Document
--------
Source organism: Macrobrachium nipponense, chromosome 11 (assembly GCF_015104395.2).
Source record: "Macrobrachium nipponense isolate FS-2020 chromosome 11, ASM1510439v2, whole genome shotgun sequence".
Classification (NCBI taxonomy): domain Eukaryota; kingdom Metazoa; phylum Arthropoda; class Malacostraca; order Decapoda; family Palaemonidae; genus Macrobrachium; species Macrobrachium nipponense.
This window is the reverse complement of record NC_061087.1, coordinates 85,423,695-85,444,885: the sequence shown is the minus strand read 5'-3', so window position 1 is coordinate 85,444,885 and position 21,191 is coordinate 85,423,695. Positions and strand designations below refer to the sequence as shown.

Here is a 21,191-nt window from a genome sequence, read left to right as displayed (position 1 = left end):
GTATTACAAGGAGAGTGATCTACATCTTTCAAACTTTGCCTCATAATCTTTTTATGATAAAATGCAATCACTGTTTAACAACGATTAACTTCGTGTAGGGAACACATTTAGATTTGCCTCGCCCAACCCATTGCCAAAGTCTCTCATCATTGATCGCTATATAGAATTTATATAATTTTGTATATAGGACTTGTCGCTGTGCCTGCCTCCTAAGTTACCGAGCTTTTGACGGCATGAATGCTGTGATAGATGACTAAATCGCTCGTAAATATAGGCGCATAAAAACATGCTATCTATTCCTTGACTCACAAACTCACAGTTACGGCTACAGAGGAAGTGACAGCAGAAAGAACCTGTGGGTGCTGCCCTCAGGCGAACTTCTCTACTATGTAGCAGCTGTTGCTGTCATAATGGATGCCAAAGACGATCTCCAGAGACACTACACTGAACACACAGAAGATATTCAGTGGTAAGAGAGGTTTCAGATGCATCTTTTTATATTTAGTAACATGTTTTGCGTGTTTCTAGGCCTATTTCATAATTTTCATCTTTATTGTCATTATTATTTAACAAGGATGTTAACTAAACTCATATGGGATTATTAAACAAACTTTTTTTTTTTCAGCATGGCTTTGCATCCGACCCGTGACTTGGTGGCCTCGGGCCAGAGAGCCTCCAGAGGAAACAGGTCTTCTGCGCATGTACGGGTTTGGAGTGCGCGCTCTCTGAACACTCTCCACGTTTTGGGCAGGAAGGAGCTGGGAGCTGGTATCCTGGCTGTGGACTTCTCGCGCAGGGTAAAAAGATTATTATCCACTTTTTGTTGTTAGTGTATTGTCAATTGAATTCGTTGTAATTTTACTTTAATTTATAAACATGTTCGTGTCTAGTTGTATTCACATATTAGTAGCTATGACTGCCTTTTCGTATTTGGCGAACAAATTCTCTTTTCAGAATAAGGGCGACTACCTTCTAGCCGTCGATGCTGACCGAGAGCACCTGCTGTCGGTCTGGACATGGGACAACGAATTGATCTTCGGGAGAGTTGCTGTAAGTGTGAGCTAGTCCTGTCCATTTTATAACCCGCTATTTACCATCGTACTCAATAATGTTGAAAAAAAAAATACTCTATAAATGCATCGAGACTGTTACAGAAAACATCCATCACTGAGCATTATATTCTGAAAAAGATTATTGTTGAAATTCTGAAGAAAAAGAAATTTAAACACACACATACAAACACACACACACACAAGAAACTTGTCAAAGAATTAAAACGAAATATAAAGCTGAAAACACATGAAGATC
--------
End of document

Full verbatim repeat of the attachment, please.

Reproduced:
Source organism: Macrobrachium nipponense, chromosome 11 (assembly GCF_015104395.2).
Source record: "Macrobrachium nipponense isolate FS-2020 chromosome 11, ASM1510439v2, whole genome shotgun sequence".
Classification (NCBI taxonomy): domain Eukaryota; kingdom Metazoa; phylum Arthropoda; class Malacostraca; order Decapoda; family Palaemonidae; genus Macrobrachium; species Macrobrachium nipponense.
This window is the reverse complement of record NC_061087.1, coordinates 85,423,695-85,444,885: the sequence shown is the minus strand read 5'-3', so window position 1 is coordinate 85,444,885 and position 21,191 is coordinate 85,423,695. Positions and strand designations below refer to the sequence as shown.

Here is a 21,191-nt window from a genome sequence, read left to right as displayed (position 1 = left end):
GTATTACAAGGAGAGTGATCTACATCTTTCAAACTTTGCCTCATAATCTTTTTATGATAAAATGCAATCACTGTTTAACAACGATTAACTTCGTGTAGGGAACACATTTAGATTTGCCTCGCCCAACCCATTGCCAAAGTCTCTCATCATTGATCGCTATATAGAATTTATATAATTTTGTATATAGGACTTGTCGCTGTGCCTGCCTCCTAAGTTACCGAGCTTTTGACGGCATGAATGCTGTGATAGATGACTAAATCGCTCGTAAATATAGGCGCATAAAAACATGCTATCTATTCCTTGACTCACAAACTCACAGTTACGGCTACAGAGGAAGTGACAGCAGAAAGAACCTGTGGGTGCTGCCCTCAGGCGAACTTCTCTACTATGTAGCAGCTGTTGCTGTCATAATGGATGCCAAAGACGATCTCCAGAGACACTACACTGAACACACAGAAGATATTCAGTGGTAAGAGAGGTTTCAGATGCATCTTTTTATATTTAGTAACATGTTTTGCGTGTTTCTAGGCCTATTTCATAATTTTCATCTTTATTGTCATTATTATTTAACAAGGATGTTAACTAAACTCATATGGGATTATTAAACAAACTTTTTTTTTTTCAGCATGGCTTTGCATCCGACCCGTGACTTGGTGGCCTCGGGCCAGAGAGCCTCCAGAGGAAACAGGTCTTCTGCGCATGTACGGGTTTGGAGTGCGCGCTCTCTGAACACTCTCCACGTTTTGGGCAGGAAGGAGCTGGGAGCTGGTATCCTGGCTGTGGACTTCTCGCGCAGGGTAAAAAGATTATTATCCACTTTTTGTTGTTAGTGTATTGTCAATTGAATTCGTTGTAATTTTACTTTAATTTATAAACATGTTCGTGTCTAGTTGTATTCACATATTAGTAGCTATGACTGCCTTTTCGTATTTGGCGAACAAATTCTCTTTTCAGAATAAGGGCGACTACCTTCTAGCCGTCGATGCTGACCGAGAGCACCTGCTGTCGGTCTGGACATGGGACAACGAATTGATCTTCGGGAGAGTTGCTGTAAGTGTGAGCTAGTCCTGTCCATTTTATAACCCGCTATTTACCATCGTACTCAATAATGTTGAAAAAAAAAATACTCTATAAATGCATCGAGACTGTTACAGAAAACATCCATCACTGAGCATTATATTCTGAAAAAGATTATTGTTGAAATTCTGAAGAAAAAGAAATTTAAACACACACATACAAACACACACACACACAAGAAACTTGTCAAAGAATTAAAACGAAATATAAAGCTGAAAACACATGAAGATC